Whatever criticisms may be made, and there are some sharp ones, I welcome the fact that we are having this debate now and that the proposals are before the House for consideration. That promptness is largely a result of the Leader of the House pressurising his colleagues, as well as the rest of the House, to deliver a package to us. However, we deprecate the purgethe cullof senior critics of the Government through the Committee of Selection's work.
We also regret the fact that the Leader of the House was unable to accept some of the proposals that we made a week ago to relieve the difficulties that the House faces. In particular, our proposal that the minimum size of Select Committees be increased would measurably improve the situation for Liberal Democrat and minority party candidates. It would also allow the Leader of the House to seek relief for those of his Back Benchers who are excluded under the present system.
Although the speed with which these proposals have come before us is welcome, errors may be an inevitable consequence. Some things, however, are not errors. It can hardly have been an accident that the hon. Member for Crewe and Nantwich (Mrs. Dunwoody) was excluded from membership of the Transport Sub-Committee. That was not a clerical oversight; it was not a case of rushing into things. It was, surely, deliberate exclusion, just as the hon. Member for Macclesfield (Mr. Winterton) was deliberately excluded by his party in 1992it was not an accident or a product of haste but a conscious decision.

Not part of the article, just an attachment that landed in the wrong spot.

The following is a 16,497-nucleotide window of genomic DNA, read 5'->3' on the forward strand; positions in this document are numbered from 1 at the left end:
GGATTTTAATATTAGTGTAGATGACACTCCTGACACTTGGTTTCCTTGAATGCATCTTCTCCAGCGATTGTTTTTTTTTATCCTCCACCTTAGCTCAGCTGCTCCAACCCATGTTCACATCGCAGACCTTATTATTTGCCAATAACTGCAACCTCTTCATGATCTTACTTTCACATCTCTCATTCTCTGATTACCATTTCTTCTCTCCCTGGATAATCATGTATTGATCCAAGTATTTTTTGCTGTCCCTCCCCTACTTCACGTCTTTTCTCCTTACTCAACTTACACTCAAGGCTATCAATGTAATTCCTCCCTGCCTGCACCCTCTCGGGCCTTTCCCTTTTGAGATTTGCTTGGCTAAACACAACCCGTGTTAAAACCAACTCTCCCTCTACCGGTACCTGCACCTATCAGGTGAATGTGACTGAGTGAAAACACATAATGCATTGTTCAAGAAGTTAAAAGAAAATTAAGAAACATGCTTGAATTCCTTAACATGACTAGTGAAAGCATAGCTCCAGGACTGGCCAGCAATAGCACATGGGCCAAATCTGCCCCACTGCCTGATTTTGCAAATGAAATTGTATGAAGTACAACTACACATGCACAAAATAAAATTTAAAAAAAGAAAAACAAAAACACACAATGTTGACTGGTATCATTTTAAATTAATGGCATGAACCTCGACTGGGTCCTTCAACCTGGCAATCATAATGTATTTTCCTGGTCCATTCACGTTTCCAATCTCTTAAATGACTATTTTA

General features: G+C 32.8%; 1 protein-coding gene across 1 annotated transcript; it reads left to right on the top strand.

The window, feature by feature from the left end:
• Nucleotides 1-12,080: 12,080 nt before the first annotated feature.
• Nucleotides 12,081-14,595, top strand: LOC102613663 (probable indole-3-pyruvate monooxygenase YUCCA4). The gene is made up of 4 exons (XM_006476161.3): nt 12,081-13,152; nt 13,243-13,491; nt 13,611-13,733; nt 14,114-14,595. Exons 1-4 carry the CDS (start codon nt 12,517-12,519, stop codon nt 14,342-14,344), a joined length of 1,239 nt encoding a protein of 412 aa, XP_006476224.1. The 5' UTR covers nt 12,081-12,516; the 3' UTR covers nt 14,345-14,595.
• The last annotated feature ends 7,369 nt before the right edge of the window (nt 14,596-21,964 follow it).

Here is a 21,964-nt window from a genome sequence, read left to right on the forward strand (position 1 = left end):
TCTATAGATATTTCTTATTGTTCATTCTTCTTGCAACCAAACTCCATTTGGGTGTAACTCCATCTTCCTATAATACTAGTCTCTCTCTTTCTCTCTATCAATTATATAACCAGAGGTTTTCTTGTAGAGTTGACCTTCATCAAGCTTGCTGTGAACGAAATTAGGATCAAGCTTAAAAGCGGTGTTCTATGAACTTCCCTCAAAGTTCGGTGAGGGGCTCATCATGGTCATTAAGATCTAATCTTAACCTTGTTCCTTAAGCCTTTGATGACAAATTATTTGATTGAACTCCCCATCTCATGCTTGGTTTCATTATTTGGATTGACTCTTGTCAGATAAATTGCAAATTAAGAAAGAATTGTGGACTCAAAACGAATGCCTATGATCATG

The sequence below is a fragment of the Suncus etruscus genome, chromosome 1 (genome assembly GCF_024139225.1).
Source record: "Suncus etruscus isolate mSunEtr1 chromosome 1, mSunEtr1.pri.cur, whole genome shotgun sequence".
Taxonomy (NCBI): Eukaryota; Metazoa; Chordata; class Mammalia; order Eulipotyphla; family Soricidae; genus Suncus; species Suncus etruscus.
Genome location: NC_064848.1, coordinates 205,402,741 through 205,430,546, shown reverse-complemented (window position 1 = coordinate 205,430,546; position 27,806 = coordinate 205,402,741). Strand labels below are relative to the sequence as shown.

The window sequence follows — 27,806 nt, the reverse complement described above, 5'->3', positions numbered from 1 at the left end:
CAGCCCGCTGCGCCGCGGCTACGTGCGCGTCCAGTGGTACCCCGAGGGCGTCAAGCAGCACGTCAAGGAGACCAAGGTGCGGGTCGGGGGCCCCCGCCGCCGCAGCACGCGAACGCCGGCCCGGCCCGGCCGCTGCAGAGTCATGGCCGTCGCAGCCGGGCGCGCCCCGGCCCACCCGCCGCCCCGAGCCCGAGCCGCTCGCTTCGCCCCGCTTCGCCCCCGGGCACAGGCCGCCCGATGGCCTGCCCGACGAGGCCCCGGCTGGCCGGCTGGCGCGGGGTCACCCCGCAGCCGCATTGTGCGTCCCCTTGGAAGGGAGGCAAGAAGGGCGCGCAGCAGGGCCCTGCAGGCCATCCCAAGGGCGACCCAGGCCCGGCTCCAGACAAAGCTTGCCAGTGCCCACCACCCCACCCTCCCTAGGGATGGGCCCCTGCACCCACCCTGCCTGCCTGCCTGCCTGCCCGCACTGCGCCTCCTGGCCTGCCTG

In both cases, a stern and effective critic of the Government has been dealt a blow by respective Governments. Not only were they stern and effective critics in their own right but they spoke for the Committee. The Select Committee is a representative body of this Parliament. We require it to hold the Government to account; the Chairman is its representative and spokesman. An attack on the Chairman, in this way, is an attack on the House.